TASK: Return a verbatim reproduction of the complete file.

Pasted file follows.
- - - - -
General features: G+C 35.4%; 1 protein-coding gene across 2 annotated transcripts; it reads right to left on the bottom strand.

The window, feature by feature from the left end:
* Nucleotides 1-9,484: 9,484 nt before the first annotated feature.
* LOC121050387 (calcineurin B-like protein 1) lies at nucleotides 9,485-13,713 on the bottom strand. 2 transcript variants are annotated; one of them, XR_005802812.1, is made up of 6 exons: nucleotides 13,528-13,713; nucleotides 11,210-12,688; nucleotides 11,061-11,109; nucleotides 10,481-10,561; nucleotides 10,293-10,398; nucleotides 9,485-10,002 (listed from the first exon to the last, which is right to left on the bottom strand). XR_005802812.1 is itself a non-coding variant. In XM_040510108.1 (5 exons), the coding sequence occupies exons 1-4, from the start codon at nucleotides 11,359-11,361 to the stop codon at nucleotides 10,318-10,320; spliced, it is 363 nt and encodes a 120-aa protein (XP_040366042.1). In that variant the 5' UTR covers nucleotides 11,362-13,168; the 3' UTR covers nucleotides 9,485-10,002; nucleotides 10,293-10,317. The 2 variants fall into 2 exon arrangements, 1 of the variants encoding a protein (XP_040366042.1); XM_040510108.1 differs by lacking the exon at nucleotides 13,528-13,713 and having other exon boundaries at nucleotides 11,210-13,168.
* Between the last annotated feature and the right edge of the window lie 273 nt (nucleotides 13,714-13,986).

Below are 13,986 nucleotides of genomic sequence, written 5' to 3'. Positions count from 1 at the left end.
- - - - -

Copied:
General features: G+C 35.4%; 1 protein-coding gene across 2 annotated transcripts; it reads right to left on the bottom strand.

The window, feature by feature from the left end:
* Nucleotides 1-9,484: 9,484 nt before the first annotated feature.
* LOC121050387 (calcineurin B-like protein 1) lies at nucleotides 9,485-13,713 on the bottom strand. 2 transcript variants are annotated; one of them, XR_005802812.1, is made up of 6 exons: nucleotides 13,528-13,713; nucleotides 11,210-12,688; nucleotides 11,061-11,109; nucleotides 10,481-10,561; nucleotides 10,293-10,398; nucleotides 9,485-10,002 (listed from the first exon to the last, which is right to left on the bottom strand). XR_005802812.1 is itself a non-coding variant. In XM_040510108.1 (5 exons), the coding sequence occupies exons 1-4, from the start codon at nucleotides 11,359-11,361 to the stop codon at nucleotides 10,318-10,320; spliced, it is 363 nt and encodes a 120-aa protein (XP_040366042.1). In that variant the 5' UTR covers nucleotides 11,362-13,168; the 3' UTR covers nucleotides 9,485-10,002; nucleotides 10,293-10,317. The 2 variants fall into 2 exon arrangements, 1 of the variants encoding a protein (XP_040366042.1); XM_040510108.1 differs by lacking the exon at nucleotides 13,528-13,713 and having other exon boundaries at nucleotides 11,210-13,168.
* Between the last annotated feature and the right edge of the window lie 273 nt (nucleotides 13,714-13,986).

Below are 13,986 nucleotides of genomic sequence, written 5' to 3'. Positions count from 1 at the left end.